‘What a thrill it is to tell the truth if done sparingly’


Note: The following is entirely fictional. It is a character from a novel of mine which is a work in progress. Occasionally, Ripudaman Ailawadi might jump realms and find himself on this blog.

This particular post is a very short portion from a fictional interview of a fictional author (Chandresh Chutvalkar) by a fictional journalist (Ripudaman) published in a fictional newspaper (The Delhi Morning Observer) as part a work of fiction (South Block).—Mayank Chhaya

By Ripudaman Ailawadi

The Delhi Morning Observer Staff

New Delhi: Best-selling author Chandresh Chutvalkar surely has a mirror in his bathroom and yet he manages to leave several unshaven spots on his face. On his otherwise smooth visage these tiny tufts of hair look like islands in a placid ocean.

On closer scrutiny it becomes obvious that the unshaven spots in fact have a clear pattern to them. They are shaped like the continents. As if to assert his Indianness the southernmost tip of India has been stretched unusually deep into the Indian Ocean.

Chandresh is wearing two different color socks and his footwear is uncoordinated. He is wearing one shoe and one sandal.

His rusty yellow jeans and parrot green shirt complete the picture of calibrated non-conformity that is Chandresh Chutvalkar.

I get up to greet him. “Hi, I am Ripudaman.”

“Then I might as well be Chutvalkar, Chandresh Chutvalkar,” he says.

I wait for him to take his seat but he says, “Please, please have a seat. I need to light a cigarette. I never light a cigarette while sitting. There is something unstylish about sitting and lighting a cigarette.”

I also notice that he prefers matches to a gas lighter. “Matches are so much more tactile than a gas lighter which I find devoid of any mystery. I am a fiction writer who likes friction matches. I have discovered a rather ingenious way to reduce smoking. If I don’t light a match in one shot, I do not smoke for the rest of the day after that. ”

Before he could strike his matchstick on his shoe sole, a female hand materializes from behind him with a lighter. He turns around to see whose hand it is. On discovering a statuesque woman in a figure-hugging yellow georgette sari, he says, “Thank you darling but I prefer a phosphorous flame to my ex-flame.” He extinguishes the lighter flame and kisses the woman’s hand as she slinks away. He turns to me, winks and says, “I used to date her. Then she became dated.”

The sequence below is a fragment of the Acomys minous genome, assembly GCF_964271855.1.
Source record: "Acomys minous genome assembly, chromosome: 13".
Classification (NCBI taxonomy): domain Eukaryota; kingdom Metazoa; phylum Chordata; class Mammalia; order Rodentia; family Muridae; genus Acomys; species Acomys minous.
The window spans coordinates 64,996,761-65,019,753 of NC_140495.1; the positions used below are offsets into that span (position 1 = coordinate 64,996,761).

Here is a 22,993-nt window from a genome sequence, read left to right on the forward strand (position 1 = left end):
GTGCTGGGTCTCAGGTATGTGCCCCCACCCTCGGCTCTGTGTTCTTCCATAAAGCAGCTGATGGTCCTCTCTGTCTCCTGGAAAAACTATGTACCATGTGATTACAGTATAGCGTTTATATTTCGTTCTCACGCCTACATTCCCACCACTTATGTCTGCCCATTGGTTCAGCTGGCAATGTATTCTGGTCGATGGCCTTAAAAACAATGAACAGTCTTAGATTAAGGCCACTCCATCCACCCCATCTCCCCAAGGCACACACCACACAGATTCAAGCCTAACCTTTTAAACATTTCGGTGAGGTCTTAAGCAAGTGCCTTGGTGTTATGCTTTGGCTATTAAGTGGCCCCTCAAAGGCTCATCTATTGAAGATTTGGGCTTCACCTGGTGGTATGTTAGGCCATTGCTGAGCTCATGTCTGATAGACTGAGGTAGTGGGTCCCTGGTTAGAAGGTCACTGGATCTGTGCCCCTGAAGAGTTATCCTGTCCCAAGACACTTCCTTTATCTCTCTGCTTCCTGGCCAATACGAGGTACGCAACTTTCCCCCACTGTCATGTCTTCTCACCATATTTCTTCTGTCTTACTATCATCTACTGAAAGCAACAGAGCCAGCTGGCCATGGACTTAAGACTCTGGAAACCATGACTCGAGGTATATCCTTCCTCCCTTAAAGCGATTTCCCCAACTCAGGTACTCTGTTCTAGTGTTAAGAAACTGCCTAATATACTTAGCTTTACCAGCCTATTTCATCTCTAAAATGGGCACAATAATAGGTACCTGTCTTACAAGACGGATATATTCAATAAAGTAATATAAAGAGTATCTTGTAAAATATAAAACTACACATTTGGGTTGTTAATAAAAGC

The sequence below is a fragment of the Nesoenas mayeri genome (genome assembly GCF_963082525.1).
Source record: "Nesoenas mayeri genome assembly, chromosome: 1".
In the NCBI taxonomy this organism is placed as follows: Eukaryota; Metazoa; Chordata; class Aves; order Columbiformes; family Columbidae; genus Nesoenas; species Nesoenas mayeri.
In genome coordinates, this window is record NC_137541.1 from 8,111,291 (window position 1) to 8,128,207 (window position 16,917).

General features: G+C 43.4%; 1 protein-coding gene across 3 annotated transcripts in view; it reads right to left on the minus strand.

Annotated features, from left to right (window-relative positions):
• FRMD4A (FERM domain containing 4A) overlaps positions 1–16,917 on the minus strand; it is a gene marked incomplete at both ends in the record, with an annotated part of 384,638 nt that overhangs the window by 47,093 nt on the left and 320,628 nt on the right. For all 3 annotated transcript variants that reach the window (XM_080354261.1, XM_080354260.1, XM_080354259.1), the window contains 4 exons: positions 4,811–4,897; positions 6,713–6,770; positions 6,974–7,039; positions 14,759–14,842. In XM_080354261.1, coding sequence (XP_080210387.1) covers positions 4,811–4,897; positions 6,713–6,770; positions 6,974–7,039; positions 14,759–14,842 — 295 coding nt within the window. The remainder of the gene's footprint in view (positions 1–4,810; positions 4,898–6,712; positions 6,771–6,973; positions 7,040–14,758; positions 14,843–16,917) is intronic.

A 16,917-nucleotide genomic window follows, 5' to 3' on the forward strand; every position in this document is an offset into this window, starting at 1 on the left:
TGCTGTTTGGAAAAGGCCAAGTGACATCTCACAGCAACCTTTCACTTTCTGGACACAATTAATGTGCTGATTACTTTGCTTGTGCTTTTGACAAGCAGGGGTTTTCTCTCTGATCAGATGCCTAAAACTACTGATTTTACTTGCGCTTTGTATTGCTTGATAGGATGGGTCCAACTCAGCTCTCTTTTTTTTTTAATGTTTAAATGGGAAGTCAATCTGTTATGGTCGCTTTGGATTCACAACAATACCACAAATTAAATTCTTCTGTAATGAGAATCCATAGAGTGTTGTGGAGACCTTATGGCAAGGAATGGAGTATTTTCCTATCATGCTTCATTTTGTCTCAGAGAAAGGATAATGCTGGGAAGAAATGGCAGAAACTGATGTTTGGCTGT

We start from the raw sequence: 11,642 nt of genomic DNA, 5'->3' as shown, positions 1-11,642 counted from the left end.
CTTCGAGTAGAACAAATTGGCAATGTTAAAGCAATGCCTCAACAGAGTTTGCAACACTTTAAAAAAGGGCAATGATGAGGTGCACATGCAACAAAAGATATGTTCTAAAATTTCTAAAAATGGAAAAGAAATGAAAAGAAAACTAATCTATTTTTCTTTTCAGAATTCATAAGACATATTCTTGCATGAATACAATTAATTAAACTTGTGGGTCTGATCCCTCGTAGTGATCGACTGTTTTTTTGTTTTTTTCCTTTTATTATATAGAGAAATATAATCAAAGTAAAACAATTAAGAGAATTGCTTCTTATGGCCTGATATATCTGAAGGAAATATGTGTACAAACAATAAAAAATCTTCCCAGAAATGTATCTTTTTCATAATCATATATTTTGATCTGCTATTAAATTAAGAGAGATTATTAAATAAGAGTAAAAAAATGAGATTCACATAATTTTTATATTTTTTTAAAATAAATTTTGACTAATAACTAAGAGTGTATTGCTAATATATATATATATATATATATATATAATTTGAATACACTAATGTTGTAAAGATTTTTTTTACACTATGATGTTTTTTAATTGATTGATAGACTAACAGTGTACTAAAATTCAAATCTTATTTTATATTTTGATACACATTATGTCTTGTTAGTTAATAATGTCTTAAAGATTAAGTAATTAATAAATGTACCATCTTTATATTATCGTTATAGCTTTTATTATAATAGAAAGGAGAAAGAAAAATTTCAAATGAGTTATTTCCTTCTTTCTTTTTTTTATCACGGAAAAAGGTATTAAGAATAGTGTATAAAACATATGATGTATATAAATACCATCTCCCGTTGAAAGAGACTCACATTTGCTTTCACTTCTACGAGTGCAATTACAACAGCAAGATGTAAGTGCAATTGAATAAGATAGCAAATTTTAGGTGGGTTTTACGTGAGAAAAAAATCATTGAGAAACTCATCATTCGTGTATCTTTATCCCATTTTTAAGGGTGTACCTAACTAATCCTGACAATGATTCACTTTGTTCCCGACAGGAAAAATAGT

Being the country’s most high-profile pulp fiction writer Chutvalkar is frequently on television and at glamorous events. He is recognized instantly. “Fame is very important. People bother you only when they want to flatter you,” he says.

The way he is presenting himself to me, I suspect he is confecting a persona for my benefit, right in front of me. He keeps minting aphorisms in the hope that he might hit on at least one that is memorable.

“It is like you cannot wear a three piece suit and then wait for a bus or even an auto-rickshaw. I mean if you are wearing a three piece suit, you better have a liveried chauffeur,” he says completing the thread of eccentricity that began with his lighting a cigarette.

Chutvalkar has given me a perfect way to start my interview.

RA: Are you in character or is this who you really are?

CC: Must there be a distinction? It is so boring to be one person all one’s life. But to answer your question I do always carry parts of what I was born as.

RA: Which parts would those be?

CC: I am not going tell you that. That will destroy my mystique.

RA: Before we come to the main interview I always wanted to ask you this. Your last name was Chitvalkar. Why did you change it to Chutvalkar?

CC: (He laughs out loud as if he remembered a particularly funny joke connected to his last name) Chitvalkar sounded too meditative to me. Chutvalkar, on the other hand, is very street. Also, I like it when women blush addressing me as Mr. Chutvalkar.

RA: Your latest book is called ‘Partially Whole’. I can’t say I understand the title. Are you saying that the parts are whole in and of themselves or are you saying that whole is partial but still whole? I don’t know what you are saying.

CC: If you have been derided as a pulp fiction writer all your career with no particularly literary merit, a time comes in when you get off the highway, go into a roadside café, order a cuppa and ask yourself, “Now, can you ever be a littérateur or do you want to traffic in silly stories forever?” The answer that I get is never that clear. ‘Partially Whole’ encapsulates that ambiguity.

RA: For a start, you might want to lose an expression like ‘cuppa’. It is so antiquated that it feels new all over again.

CC: Duly noted, sir.

RA: You do not seem to enjoy a particularly amiable relationship with truth. Why?

CC: How perceptive of you! To tell you the truth, and what a thrill it is to tell the truth if done sparingly, I find truth too austere, too shorn of imagination. Lie on the other is full of possibilities. It is a labyrinth which has lost its own way out. I like that. I do like that. You know it strikes me that when I said ‘I like that. I do like that’ I sounded like Naipaul. I have read everything he has written and yet emerged unscathed from his bilious condescension. A brilliant, brilliant man but not for me.

(To be continued)


About chutiumsulfate

South Asians can infer from my name what I am. View all posts by chutiumsulfate

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